Seeing the comments above made me realize the true strength of this book. The sad thing is that I couldn't appreciate it while reading. The book lay set aside for long days and I felt no inclination to pick it up. After finishing it, the story seemed pretty straightforward to me and I was surprised to see that the ending especially was open to discussion and interpretations and thinking about it, I can see, why.

All in all, I haven't regretted reading the novel I just feel that there are much better works dealing with the same topic that can give me more than this one.


message 23: by Christine (new)

Christine | 1218 comments I just finished the book today. I struggled a bit to get into it in the beginning, but ended it feeling glad that I read it. It has really got me thinking now, in general, about how much of herself a mother should be expected to sacrifice for her children (young children, older children, adult children).


message 24: by Lesley (new)

Lesley | 46 comments I have just finished this today as well. I really enjoyed it and was surprised by the ending really. I believe it was suicide. Like you Christine, I will be thinking about it for a while. Enjoyed the comments and discussion above too.


message 25: by Deirdre (new)

Deirdre (deirdrereid) | 10 comments I keep thinking about when it was written, 1899, I believe, and how it was received. Many found it vulgar and hated it. It went pretty much unknown until it was rediscovered in the 1960s.

Edna is a fascinating character. She always had a romanticized vision of love -- the tragedian, calvary officer, and the engaged guy from her youth. But then she married a man she didn't love -- a marriage their families didn't approve, a hint of early rebellion. As a wife she was a pretty possession expected to do her duty -- be a mother-woman, like her Creole friends. Finally learning to swim she's awakened. Many women during that time probably had similar awakening experiences and I'd love to read their stories too--hopefully they chose better paths and had happier endings.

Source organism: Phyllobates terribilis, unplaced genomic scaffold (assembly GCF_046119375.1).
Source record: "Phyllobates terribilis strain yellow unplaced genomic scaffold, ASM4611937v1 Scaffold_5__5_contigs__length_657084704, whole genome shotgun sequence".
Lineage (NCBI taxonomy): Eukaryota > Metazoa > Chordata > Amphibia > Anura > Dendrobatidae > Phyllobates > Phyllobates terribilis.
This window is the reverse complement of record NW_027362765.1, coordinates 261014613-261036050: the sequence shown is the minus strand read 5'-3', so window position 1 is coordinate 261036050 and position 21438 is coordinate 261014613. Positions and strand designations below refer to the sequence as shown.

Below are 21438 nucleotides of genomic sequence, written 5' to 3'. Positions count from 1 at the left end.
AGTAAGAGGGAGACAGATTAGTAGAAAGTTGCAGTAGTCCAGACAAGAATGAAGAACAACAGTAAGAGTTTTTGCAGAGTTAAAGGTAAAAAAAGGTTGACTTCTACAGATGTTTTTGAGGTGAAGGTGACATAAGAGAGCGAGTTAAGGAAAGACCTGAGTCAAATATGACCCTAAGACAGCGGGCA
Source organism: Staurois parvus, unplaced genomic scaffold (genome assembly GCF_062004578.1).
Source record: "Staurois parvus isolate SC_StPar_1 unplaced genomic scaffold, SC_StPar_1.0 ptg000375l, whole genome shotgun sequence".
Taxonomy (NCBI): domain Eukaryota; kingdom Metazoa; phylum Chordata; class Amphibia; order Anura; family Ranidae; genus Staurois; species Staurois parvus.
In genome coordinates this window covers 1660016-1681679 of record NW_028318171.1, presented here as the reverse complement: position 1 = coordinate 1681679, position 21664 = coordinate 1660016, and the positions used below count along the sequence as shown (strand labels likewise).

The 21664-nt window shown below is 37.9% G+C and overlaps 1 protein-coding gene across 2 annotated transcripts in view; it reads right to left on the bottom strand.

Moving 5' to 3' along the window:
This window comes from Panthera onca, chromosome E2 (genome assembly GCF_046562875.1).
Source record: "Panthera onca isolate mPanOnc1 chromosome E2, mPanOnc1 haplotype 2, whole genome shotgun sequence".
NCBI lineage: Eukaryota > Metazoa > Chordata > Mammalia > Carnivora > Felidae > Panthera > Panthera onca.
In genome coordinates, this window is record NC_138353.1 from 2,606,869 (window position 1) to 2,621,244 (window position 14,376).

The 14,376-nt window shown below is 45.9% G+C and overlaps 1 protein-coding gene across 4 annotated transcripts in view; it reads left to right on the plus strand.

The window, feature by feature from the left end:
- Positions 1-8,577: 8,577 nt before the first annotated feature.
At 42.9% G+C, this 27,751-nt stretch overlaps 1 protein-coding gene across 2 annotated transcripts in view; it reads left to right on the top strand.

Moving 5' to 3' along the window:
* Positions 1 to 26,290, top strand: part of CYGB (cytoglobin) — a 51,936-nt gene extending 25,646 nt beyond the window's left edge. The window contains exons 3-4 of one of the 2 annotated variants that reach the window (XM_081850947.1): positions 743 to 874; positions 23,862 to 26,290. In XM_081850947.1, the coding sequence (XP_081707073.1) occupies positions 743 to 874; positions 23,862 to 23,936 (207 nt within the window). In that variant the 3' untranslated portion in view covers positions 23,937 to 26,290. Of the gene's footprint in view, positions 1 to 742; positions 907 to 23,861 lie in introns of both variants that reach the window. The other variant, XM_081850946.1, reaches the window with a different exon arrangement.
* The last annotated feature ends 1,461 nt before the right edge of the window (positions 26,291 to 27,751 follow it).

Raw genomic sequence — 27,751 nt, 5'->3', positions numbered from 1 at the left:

Edna wasn't equipped to cope with her newly awakened state. She kept seeking that ideal love but couldn't find it, and maybe knew she never would. Another awakening. I kept thinking she should grow up and figure out how to create a new life that could provide freedom and family, I'm sure others did, but she was too selfish (and maybe not smart enough) for that. It's easy to be hard on Edna, she seemed to be sleep-walking through life.

I enjoyed this book, loved the writing, and want to know more about Kate Chopin and her life. Now that I think of it, Chopin had a seemingly traditional life (wife with lots of kids) yet was a writer too -- perhaps a better model for poor Edna.


message 26: by Kathleen (new)

Kathleen | 3707 comments Deirdre wrote: "I keep thinking about when it was written, 1899, I believe, and how it was received. Many found it vulgar and hated it. It went pretty much unknown until it was rediscovered in the 1960s.

Edna is..."


I’m glad to see more conversation here, and Deirdre, you make such an interesting point that her marriage was an early sign of rebellion. I never thought of that.

I remember reading that Chopin took up writing in part to help with depression, and I wonder if she wrote this, even subconsciously, as a kind of warning to women of some pitfalls to watch out for. I too would love to learn more about her and plan to read The Story of an Hour sometime soon.


message 27: by Deirdre (new)

Deirdre (deirdrereid) | 10 comments I put a Chopin bio in my cart: Unveiling Kate Chopin. But first, I need to read some unread books before I order this one. The little I've read about her since posting here has really intrigued me!


message 28: by Bob, Short Story Classics (new)

Bob | 4850 comments Mod
I read this over the weekend. I know I’m a day late and a dollar short to chime in, but the above discussion about suicide or accident is interesting. When Edna shows up on the summer island I thought she was seeking Robert to change his mind. When she decided to go for a swim I thought she was going to revisit some of her summer happiness. However when she removed her bathing costume and stood naked on the shore, I knew she was not coming back. I never thought it was anything but suicide. The removing of her suit was her last act of non-conformity.


message 29: by Nargus (last edited Feb 29, 2016 06:12AM) (new)

Nargus | 567 comments There's nothing like now to join the discussion Bob :) I read The Awakening earlier this year.